The last time the "Today" show went to the summer Olympics, the break provided salve for its wounds. This year's Rio trip offers an opportunity.
The NBC morning show has found its footing after years in the wilderness, cutting into the advantage of ratings leader "Good Morning America" on ABC. Since viewers flock to the morning show of the Olympics rights holder, "Today" hopes to reintroduce itself to people who may have drifted away.
"The show has never been at a better place, so we're excited for those additional eyeballs," said Noah Oppenheim, NBC News senior vice president in charge of the "Today" show .
"Today" will import its cast to Brazil, and introduce new member Billy Bush, who is set to anchor the 9 a.m. hour after Natalie Morales' departure. The exception is Savannah Guthrie, co-anchor with Matt Lauer of the first two hours, who is pregnant and decided to remain in New York because of concerns over the Zika virus. With Guthrie's political expertise, that could prove fortuitous in an election year.
At the time of the London Olympics in 2012, "Today" had tumbled from first place in the ratings after its disastrous ouster of Ann Curry. It has remained No. 2 in viewership ever since.
Oppenheim has sought to reorient the show toward news, adding some subtle changes that increase the sense of urgency. Lauer and Guthrie now anchor the show's first half hour alone and give the news headlines themselves, rather than passing them off to a separate newscaster. The anchors usually do big interviews together now, instead of separately.
"The 'Today' show at its best had always been the morning show that set the nation's agenda," said Oppenheim, who took over at the beginning of last year. "It's a news show at its heart, and what I wanted to do was make sure we lived up to that legacy."
Seeking interviews that advance news stories is an important goal, too. Lauer was let on the plane when Donald Trump arrived in Cleveland for last month's GOP convention, for example, and his sound bite of Melania Trump talking about writing her speech became valuable as the week went on.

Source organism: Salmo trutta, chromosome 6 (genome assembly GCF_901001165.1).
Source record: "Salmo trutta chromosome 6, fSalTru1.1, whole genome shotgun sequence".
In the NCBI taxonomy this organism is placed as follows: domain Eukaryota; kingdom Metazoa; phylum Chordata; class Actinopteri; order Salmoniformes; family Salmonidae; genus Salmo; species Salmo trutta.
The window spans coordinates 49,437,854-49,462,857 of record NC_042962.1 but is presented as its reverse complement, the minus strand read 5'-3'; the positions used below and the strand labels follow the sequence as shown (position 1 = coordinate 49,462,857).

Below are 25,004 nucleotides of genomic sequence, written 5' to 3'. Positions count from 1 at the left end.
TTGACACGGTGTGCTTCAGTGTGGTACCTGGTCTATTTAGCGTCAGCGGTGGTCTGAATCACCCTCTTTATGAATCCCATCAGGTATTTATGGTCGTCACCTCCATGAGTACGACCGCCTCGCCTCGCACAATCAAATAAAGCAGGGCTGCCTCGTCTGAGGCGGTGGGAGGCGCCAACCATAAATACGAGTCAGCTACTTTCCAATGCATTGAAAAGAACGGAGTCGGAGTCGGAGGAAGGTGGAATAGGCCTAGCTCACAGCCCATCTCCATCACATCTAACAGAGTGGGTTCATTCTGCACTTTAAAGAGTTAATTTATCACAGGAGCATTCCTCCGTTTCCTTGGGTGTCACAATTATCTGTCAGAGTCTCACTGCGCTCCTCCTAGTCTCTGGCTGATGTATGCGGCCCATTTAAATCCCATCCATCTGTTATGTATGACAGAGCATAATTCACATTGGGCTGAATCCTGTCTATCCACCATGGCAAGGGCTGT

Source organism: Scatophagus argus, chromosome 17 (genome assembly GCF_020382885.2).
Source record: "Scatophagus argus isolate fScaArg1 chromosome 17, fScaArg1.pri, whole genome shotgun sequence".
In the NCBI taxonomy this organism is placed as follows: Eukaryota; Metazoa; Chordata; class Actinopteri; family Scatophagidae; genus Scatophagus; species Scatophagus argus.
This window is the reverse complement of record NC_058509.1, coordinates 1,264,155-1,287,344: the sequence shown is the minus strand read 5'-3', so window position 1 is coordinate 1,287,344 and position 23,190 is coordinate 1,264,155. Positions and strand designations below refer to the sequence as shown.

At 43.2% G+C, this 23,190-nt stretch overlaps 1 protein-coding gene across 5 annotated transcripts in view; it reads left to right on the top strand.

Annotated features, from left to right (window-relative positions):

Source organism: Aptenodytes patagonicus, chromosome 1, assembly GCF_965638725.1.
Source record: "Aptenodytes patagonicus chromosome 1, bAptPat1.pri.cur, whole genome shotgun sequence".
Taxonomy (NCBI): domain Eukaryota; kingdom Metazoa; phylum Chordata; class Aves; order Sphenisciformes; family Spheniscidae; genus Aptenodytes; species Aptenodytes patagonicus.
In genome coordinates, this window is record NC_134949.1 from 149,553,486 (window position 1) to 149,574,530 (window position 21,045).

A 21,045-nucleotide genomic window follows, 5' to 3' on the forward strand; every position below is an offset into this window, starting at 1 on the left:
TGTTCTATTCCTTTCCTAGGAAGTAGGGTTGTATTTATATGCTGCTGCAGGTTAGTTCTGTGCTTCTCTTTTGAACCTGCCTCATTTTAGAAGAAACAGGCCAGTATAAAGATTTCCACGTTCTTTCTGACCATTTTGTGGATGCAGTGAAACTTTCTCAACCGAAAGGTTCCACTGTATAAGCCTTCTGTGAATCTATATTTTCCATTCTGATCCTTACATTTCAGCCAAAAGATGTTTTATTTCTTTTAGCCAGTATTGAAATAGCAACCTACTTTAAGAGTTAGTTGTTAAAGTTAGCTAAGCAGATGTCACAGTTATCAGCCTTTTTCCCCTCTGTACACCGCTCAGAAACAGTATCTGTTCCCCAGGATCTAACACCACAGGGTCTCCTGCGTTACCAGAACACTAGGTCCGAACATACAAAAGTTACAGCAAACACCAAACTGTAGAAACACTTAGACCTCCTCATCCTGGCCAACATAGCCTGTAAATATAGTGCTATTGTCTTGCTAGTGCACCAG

Billie Gold, research chief at the advertising firm Amplifi US, said she was a regular viewer of "Today" until she saw it was trying too hard to emulate the lighter touch of "Good Morning America."
"At one point, I was turning it off," she said. "I wanted the news and I felt like I wasn't getting the news. It was too much fluff. When Oppenheim came in, he made it more of a blend and they put the news back in."
While the veteran Lauer seems more engaged, research shows that he hasn't recovered the popularity he enjoyed before many viewers seemed to blame the ugliness of the Curry incident on him. Lauer's "Q'' score was an impressive 23 in 2010 — meaning 23 percent of people in a survey who knew Lauer considered him one of their favorites. By winter 2013, his score had tumbled to nine. Last winter, it was 11, according to Marketing Evaluations Inc., which makes the calculations.
"The whole debacle with Matt Lauer, I think it's in the past now," Gold said.
The "Today" show has cut the gap with "GMA" to an average of 177,000 viewers this year after being down by more than a half million in 2015, the Nielsen company said. Both shows are seen by between 4 and 5 million viewers each morning. This year, NBC has taken over the lead among viewers aged 25-to-54, a key demographic since advertising sales are based on that number.
NBC isn't gaining viewers; in fact, its viewership is off 83,000 from 2015. But "Good Morning America" has been losing viewers at a much more rapid pace, Nielsen said.
The real morning mover is "CBS This Morning," which has gained more than 250,000 viewers since last year but still isn't seriously challenging the two leaders in ratings.
History indicates that "Today" will dominate the ratings during the Olympics. The key will be keeping some of those new viewers when everyone gets home. "GMA" has an edge in older viewers, who tend to be more resistant to changing their habit, Gold said.
"It just makes it more incumbent upon us to make sure the product we put on in the morning is so compelling that people have to turn us on," Oppenheim said.